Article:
An infrared telescope on Hawaii due to be closed by the National Aeronautics and Space Administration for budget reasons has measured the sizes of the four large moons of the planet Uranus for the first time.
The four-year-old telescope on Mauna Kea has found that the four largest of Uranus' five moons are almost twice as large and three times darker than originally believed.
The telescope was built to catch the infrared light of the sun reflected by the moons of Jupiter and Saturn to support the flights of Voyager 1 and 2 by the two planets and was destined to be closed when the spacecrafts passed the planets.
Voyager 2 is now on its way to a 1986 fly-by of Uranus, a mission that is a surprise benefit of the Voyager program. Even before its scheduled closing was announced, the telescope was pointed at the four large moons of Uranus to see if it could pinpoint their size and brightness so that Voyager's cameras can be better targeted and exposed when the spacecraft arrives.
The telescope found that the moon called Oberon is 1,048 miles in diameter, the moon called Titania, 1,038, a third moon called Ariel, 825, and the fourth moon called Umbriel, 719. All four were thought by previous telescopic measurements to be less than 700 miles in diameter, about the size of the smaller moons of Saturn like Rhea and Iapetus.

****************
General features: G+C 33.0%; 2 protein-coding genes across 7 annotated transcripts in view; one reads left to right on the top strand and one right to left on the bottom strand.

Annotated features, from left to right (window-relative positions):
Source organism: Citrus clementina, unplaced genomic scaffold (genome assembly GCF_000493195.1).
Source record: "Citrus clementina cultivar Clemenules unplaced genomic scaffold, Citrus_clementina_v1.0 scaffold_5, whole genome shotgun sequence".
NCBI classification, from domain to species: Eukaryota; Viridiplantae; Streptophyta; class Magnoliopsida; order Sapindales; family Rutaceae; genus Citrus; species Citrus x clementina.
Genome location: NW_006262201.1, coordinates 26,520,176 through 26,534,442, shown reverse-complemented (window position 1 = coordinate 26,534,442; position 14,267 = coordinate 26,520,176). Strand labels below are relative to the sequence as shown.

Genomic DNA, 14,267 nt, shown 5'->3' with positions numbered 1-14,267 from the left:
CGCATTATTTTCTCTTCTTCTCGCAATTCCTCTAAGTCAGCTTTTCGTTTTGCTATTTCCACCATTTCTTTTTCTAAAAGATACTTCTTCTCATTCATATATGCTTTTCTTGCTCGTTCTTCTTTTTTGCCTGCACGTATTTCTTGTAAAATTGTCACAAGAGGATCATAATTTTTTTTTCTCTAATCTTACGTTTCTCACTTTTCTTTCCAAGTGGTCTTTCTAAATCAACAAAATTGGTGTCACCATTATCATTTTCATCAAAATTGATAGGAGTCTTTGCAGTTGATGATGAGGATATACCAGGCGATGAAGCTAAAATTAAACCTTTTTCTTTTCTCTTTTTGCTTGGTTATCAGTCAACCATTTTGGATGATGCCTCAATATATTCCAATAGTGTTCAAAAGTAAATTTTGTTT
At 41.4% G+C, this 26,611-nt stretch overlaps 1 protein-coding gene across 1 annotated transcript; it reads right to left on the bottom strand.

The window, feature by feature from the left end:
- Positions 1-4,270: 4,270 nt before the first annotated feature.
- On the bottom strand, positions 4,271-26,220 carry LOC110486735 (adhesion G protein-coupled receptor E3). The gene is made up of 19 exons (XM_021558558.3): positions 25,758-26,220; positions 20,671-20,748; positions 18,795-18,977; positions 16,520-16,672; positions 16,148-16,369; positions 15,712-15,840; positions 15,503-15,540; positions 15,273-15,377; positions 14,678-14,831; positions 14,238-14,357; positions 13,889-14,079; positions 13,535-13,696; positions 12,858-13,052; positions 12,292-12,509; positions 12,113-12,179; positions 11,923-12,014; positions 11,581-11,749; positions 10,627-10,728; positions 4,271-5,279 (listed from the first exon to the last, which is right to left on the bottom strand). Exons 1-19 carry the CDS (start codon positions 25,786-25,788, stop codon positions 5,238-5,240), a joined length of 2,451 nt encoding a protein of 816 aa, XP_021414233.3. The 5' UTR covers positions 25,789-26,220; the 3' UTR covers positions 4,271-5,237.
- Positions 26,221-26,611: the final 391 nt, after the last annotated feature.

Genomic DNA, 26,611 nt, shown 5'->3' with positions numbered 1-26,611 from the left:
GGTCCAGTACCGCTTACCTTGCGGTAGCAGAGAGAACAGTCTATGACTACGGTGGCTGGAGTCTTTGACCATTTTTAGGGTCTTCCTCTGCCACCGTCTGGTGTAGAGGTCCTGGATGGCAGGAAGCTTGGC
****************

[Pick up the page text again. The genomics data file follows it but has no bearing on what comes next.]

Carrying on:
"These moons are larger and darker than we ever gussed they would be," said the University of Hawaii's Dr. David Morrison, who made the measurements with Dr. Dale P. Cruickshank and R. Hamilton Brown. "This will definitely help the people directing the flight of Voyager by Uranus to target their cameras and set their exposures."
What Morrison left out was his concern that NASA will still close down the $10 million telescope at the start of the next fiscal year, which begins Oct. 1.
That is long before Voyager 2 reaches Uranus, almost 2 billion miles from Earth, and before the telescope could be used to get still more precise measurements of Uranus' four large moons of Uranus and its fifth moon, Miranda, which is too small to be measured by the telescope at the distance it is today.
All five moons are named for characters in Shakespeare's plays, "The Tempest" and "A Midsummer Night's Dream."